This review has been ‘repurposed’ from my other site, theOneliner.com
Prime doesn’t seem like a complete title for a film. What are we supposed to expect from it? Were it Prime Suspect, you’d be thinking of a murder mystery, probably starring Helen Mirren. Prime Number would be a Pi-esque oddity, and Prime Rib being a thrilling intrigue set in the cut-throat world of restaurateuring. Prime on its own? Means nowt to me, chief.
Were you a charitable sort of person, you could applaud Prime for containing two films in one. There’s the story of a relationship between late thirty-something recent divorcee Rafi Gardet (Uma Thurman) and fresh faced early twenty-something David Bloomberg (Bryan Greenberg), the age difference causing some stress. Where better to vent this stress than to her therapist, Lisa Metzger (Meryl bloody Streep)? The kicker here being that Lisa is David’s mother! Imagine the potential for japery! Sadly, you’ll have to, as Prime provides very little japery indeed.
You’re probably thinking that the above only describes one story, and in a very marginally more ideal world that’s what it would be. What you’ve failed to take into consideration is the presence of Meryl bloody Streep, whose hamtastic Jewish mother stereotype is played with such irritating extremity that it pulls her scenes entirely out of the film and into a Blackpool pier pantomime.
The most annoying thing about Prime is that after the first quarter hour you can effectively extrapolate the rest of the film for yourself, which makes me feel rather foolish for sitting in front of it for another hour and a half. It predictably builds up to a contractually obligated happy ending much as you’d expect, and bolting on a quick ‘one year later’ melancholic postscript neither excuses this nor makes it a startling work of originality. Besides, Meryl Streep is in it.
There are many people walking the boards whose success I can only attribute to Faustian pacts, and there will be many people more in future, but of them all the career and apparent popularity of the Streep vexes me most. Even more so than the Roberts. Rest assured that come the revolution she will be one of the first ‘volunteers’ for Carbon Recycling, but until that halcyon day we must suffer her. Should you be one of the poor unfortunate pod people that have succumbed to Streep’s non-existent charms you may perhaps be less incensed by her turn.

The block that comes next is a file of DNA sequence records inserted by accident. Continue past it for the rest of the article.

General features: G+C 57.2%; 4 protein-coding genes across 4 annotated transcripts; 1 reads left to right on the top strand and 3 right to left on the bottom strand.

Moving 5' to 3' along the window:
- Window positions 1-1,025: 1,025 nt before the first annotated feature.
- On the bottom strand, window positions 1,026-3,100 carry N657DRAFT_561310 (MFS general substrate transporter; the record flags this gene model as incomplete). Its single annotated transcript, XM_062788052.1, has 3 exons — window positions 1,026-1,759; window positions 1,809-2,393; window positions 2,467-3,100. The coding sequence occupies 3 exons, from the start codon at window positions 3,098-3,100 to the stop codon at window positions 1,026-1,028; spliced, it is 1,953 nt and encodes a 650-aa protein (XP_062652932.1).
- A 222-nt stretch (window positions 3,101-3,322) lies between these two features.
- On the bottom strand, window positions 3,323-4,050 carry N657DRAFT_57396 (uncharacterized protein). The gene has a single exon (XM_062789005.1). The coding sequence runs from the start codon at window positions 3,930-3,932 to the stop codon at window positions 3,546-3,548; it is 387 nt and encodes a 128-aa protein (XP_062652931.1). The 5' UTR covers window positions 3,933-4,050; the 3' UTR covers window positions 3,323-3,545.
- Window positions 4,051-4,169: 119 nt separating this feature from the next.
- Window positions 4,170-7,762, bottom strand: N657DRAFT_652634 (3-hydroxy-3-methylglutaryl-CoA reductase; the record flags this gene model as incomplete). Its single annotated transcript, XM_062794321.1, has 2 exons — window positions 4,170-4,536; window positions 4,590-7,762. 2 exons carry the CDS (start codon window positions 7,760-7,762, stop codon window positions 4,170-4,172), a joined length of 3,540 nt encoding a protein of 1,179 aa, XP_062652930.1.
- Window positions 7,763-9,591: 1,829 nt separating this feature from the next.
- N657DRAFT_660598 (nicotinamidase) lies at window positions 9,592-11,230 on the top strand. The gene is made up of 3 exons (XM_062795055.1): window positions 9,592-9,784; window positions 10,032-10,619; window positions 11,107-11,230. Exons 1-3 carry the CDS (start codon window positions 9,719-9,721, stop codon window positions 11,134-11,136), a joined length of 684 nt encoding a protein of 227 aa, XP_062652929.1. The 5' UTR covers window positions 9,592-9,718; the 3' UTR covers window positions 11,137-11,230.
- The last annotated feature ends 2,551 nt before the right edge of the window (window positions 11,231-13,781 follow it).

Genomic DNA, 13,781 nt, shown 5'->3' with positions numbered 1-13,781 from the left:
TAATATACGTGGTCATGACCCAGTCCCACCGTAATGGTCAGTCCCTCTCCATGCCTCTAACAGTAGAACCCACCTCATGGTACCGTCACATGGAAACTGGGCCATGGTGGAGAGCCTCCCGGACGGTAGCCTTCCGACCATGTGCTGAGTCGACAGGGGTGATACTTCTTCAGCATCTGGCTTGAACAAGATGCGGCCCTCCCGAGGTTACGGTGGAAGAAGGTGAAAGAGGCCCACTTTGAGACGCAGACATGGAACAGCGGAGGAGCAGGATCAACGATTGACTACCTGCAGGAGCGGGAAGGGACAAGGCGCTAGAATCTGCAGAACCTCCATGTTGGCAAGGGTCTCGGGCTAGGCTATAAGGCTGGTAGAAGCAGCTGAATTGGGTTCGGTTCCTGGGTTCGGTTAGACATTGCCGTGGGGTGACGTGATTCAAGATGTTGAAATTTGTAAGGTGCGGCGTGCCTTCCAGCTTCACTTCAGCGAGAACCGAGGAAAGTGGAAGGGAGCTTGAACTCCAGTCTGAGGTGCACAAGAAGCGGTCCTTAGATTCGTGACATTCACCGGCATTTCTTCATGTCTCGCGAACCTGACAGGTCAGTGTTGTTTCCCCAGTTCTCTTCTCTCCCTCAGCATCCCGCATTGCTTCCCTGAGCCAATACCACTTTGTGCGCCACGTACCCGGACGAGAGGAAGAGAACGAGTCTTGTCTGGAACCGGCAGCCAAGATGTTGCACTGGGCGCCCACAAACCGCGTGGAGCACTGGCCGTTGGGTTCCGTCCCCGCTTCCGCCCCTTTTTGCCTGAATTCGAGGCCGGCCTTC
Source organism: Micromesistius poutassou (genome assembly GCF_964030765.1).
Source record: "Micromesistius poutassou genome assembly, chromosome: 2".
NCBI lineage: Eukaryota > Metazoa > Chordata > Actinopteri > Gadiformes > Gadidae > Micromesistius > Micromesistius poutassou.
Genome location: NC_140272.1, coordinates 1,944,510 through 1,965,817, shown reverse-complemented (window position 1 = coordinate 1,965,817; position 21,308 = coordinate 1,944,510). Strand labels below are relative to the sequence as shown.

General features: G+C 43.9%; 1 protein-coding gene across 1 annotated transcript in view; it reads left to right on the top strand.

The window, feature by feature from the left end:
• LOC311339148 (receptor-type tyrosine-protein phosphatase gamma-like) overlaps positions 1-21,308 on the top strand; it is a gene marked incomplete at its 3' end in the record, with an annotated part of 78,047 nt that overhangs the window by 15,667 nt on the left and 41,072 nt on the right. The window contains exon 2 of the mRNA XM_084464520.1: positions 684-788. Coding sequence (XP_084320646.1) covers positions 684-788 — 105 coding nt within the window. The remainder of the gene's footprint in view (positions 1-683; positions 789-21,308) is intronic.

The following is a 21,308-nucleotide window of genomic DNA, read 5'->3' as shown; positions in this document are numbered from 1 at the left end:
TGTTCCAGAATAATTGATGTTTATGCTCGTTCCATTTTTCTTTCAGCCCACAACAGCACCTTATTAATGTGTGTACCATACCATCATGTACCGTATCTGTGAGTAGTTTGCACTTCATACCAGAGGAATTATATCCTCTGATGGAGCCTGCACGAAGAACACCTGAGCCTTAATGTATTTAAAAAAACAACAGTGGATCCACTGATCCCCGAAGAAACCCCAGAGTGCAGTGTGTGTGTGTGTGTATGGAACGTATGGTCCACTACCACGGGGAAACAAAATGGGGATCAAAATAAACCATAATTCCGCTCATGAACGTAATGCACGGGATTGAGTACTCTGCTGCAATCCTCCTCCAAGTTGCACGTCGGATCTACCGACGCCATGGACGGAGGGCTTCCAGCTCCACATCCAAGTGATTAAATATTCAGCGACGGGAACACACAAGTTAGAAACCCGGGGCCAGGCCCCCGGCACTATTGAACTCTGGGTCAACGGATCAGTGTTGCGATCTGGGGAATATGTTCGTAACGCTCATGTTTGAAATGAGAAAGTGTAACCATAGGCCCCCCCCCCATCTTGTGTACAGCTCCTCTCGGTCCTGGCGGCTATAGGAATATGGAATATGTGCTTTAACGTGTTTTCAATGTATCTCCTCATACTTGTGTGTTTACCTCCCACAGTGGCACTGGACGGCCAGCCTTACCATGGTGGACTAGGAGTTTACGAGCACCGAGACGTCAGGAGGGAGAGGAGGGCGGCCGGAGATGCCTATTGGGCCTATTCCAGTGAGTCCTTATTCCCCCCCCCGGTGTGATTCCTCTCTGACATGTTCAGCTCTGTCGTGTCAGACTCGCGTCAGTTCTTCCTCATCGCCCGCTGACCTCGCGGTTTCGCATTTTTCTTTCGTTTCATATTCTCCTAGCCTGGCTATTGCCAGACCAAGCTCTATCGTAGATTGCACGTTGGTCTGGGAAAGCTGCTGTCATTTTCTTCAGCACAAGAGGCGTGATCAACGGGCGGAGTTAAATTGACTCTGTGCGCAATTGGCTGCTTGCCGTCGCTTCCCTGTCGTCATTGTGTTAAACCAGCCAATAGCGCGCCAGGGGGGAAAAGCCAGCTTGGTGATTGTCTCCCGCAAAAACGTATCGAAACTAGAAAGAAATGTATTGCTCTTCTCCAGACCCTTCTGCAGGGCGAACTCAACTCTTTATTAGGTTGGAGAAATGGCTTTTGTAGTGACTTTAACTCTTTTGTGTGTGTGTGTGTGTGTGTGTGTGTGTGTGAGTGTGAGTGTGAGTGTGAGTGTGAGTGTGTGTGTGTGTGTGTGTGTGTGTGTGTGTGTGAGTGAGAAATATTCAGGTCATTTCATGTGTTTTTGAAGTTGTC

Thanks to the wonders of modern download technology and lax moral fortitude, I was afforded the opportunity to watch this at my leisure. This took three days. Not, you understand, because the film itself is three days long, nor because my life is so action-packed that time could not be found to view it. No, the reason for this long, drawn-out viewage largely reduces to the fact that Prime is so extraordinarily ordinary that it’s difficult to concentrate on for more than half an hour at a time. This isn’t to say that it’s entirely without redeeming features, though.
Greenberg and Thurman show reasonable chemistry, and it doesn’t require a huge suspension of disbelief to believe they’re a couple. There are a few moments, particularly between said couple where the writer/director Ben Younger’s script shows real wit and Greenberg’s comic delivery is spot on. Any film that features the protagonist’s best friend revenging himself on women who dump him by flinging a custard pie in their face and not one, but two shots of an old woman hitting herself with a frying pan cannot be all bad. However, it still has Meryl Streep in it.
Younger’s been around for a short while now, producing largely competent films but he’s probably best known for his debut feature Boiler Room, which is itself best known for being the only decent performance that professional waste of space Vin Diesel has ever given. Another ‘volunteer’ for Carbon Recycling, that one. I mention all of this largely to applaud his moxy, as the original casting would have seen Sandra ‘not done anything decent in years’ Bullock taking the lead, but for her demanding major re-writes of her role. Younger refused, leading to the dodging of a bullet and the casting of Thurman. We’d have gotten away with it, if it hadn’t have been for those pesky kids, and Meryl Streep.